Additionally, you should confirm that you are suppressing anyone who uses the feature to unsubscribe within two days. This is a crucial step—leaving opted-out records in your communications will not only hurt your domain reputation at that point, but it could also endanger the entire email campaign, resulting in students who wish to see the emails not actually receiving them. 

Example of what the list-unsubscribe header looks like in Gmail:  

  • Spam Rate Limit: Arguably the biggest change, beginning in February 2024 Gmail and Yahoo announced that they will now enforce a spam rate limit of 0.3%. That's 3 emails reported as spam per 1,000 sent. Gmail and Yahoo define a “good sender” as having less than 0.1% spam rate, which is less than 1 in 1,000 recipients marking the email as spam. They will issue warnings and begin monitoring the communication if it hits a 0.1% spam rate, but take action if the sender consistently stays at a 0.3% spam rate. At that point, Gmail and Yahoo will stop delivering the mail, and you might see a drop in domain reputation as well. If the spam rate is left unmonitored, this change will likely result in more of your email campaigns being marked as spam, disrupting their deliverability to user's inboxes. 
    • YOUR TAKEAWAY: This cannot be understated, you will need to closely monitor your communication flows to ensure that reported spam rates do not exceed 0.3%. Anything at 0.1% or above should be reworked, and any opt-outs or contact records who have marked the email as spam should be removed from all communications moving forward. As you finalize your email content, make sure to run the copy, subject line, and preview text included, through spam checks and modify as needed until the spam check is telling you the content passes with flying colors. In other words, take no chances. 

While the above are changes that will affect marketing efforts in all industries, we are thinking ahead specifically about the impact they will have on higher education and enrollment management in particular. As always, enrollmentFUEL will continue to provide information to you as it becomes available. Our internal data shows that about half of the emails we process for partner campaigns are Gmail accounts, and another quarter are school emails that are often on a Gmail-based platform. Gmail has become a leader in the space, and any changes it introduces are soon after adopted by other email clients, as evidenced by Yahoo’s participation. Since the changes above are coming on the heels of Apple Mail’s shift in policy in regards to email opens from November of 2022, we anticipate the introduction of more email regulations in the near future as well.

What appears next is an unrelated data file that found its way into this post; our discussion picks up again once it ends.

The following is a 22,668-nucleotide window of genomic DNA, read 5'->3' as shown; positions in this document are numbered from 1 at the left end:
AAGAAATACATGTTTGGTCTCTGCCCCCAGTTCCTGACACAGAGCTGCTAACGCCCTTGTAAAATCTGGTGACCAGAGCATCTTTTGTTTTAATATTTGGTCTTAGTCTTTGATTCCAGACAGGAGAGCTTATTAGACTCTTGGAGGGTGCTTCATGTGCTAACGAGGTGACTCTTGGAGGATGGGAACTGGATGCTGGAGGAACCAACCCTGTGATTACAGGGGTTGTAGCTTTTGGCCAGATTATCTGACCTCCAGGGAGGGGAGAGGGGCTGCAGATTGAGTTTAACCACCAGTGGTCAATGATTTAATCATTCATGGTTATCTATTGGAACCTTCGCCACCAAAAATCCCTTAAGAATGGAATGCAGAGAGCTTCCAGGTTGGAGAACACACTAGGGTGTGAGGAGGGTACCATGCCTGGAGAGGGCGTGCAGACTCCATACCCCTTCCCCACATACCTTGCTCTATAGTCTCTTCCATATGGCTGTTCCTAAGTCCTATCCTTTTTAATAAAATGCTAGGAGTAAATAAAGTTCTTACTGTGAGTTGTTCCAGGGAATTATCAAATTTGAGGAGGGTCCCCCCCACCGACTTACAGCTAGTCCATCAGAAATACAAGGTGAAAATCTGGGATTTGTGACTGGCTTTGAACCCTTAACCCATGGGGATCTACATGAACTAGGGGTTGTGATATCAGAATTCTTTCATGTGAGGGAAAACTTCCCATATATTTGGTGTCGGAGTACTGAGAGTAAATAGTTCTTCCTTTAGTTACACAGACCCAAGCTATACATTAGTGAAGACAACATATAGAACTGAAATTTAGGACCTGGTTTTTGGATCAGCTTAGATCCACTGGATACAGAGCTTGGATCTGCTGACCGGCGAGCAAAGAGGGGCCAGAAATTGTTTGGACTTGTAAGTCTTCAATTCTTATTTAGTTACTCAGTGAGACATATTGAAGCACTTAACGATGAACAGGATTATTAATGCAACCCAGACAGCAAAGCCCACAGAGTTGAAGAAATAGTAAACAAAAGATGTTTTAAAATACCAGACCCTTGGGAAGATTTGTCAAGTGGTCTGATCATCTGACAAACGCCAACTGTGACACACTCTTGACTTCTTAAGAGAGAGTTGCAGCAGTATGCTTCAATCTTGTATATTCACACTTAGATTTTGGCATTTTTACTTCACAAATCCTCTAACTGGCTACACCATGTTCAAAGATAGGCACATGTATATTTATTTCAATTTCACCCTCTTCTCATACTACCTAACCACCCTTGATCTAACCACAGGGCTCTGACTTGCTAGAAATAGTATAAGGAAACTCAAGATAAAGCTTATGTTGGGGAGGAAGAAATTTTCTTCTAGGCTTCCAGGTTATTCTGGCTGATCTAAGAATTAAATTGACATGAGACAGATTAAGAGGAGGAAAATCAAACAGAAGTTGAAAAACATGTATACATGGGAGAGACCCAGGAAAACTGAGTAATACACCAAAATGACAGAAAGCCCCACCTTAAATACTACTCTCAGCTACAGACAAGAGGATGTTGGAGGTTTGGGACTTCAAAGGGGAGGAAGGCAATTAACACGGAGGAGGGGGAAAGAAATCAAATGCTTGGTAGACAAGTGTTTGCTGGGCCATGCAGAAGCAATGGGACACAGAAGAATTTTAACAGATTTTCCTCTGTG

What You Can Do About It All

Changes on this massive scale to one of the most important communications tools at our disposal can be pretty overwhelming. Hopefully, the somewhat intimidating list above has you rallied up and ready to make some positive change. So, we leave you with some final words of wisdom on that front. 

  • Consider conducting a thorough communication flow and email deliverability audit. You should go over your communication flow on an annual basis, but we recognize how challenging that could be for a team where many members wear many hats. This is why starting with an outside audit that can pinpoint areas for immediate improvement is a good way to gain valuable insight on how to take action until you have the chance to put routine audits in place. 
  • Find a knowledgeable partner who understands the changes and can advise you and your teams through rebuilding your communication flow accordingly. 
  • Continue placing significant emphasis on copywriting in order to provide not only content that is unique to your institution, but also running all copy through best-in-industry spam testing services and focusing on the three elements where we can make the most difference to open rates: sender, subject line, and preview text. 
  • Expand on digital and print channels, favoring them over email campaign elements for any list-based campaigns. Additionally, exploring Forensic Lead Generation campaigns that target students who have already shown interest by visiting your website should be on your radar. Employ an omnichannel approach and stray away from over-dependence on email to ensure that your message reaches its intended audiences. 
  • Continue to monitor new developments and take advantage of opportunities to learn more. Don't miss out on the opportunity to gain valuable insights and strategies for navigating the evolving landscape of email marketing in higher education. Join enrollmentFUEL's REV: FUEL Learning Series Roundtable—Optimizing Your Communication Strategy for the Changing Email Landscape—on February 22, 2024, from 1-2 p.m. ET. Engage in a meaningful discussion about optimizing your communication strategy amidst the recent changes announced by Gmail and Yahoo. enrollmentFUEL's REV Roundtables provides a platform for you to connect with peers, share ideas, and devise effective plans to overcome these and other challenges. Secure your spot by completing the registration form found on the page linked above.


Whatever action steps you choose to take, it is imperative for higher education institutions to adapt and stay ahead of the curve as the landscape of email marketing continues to undergo significant shifts. The impact of the above changes on communication flows, spam regulations, and sender reputation necessitates a proactive approach. Making sure you have taken steps to monitor bounceback activities, implement the necessary DNS records, and embrace the list-unsubscribe header are vital steps to safeguard your email campaigns. Additionally, the enforcement of a spam rate limit strengthens the need for meticulous scrutiny and adjustments to maintain a positive domain reputation. 

In the face of these challenges, don’t forget to conduct regular audits, seek expert guidance on further changes and actions, and diversify communication channels as well. Focus on key strategies for success, such as emphasizing unique content, rigorous spam testing, and exploring alternative channels. Taking proactive actions will ensure that your institution's message not only reaches its intended audiences but resonates with them as well in the ever-evolving email landscape.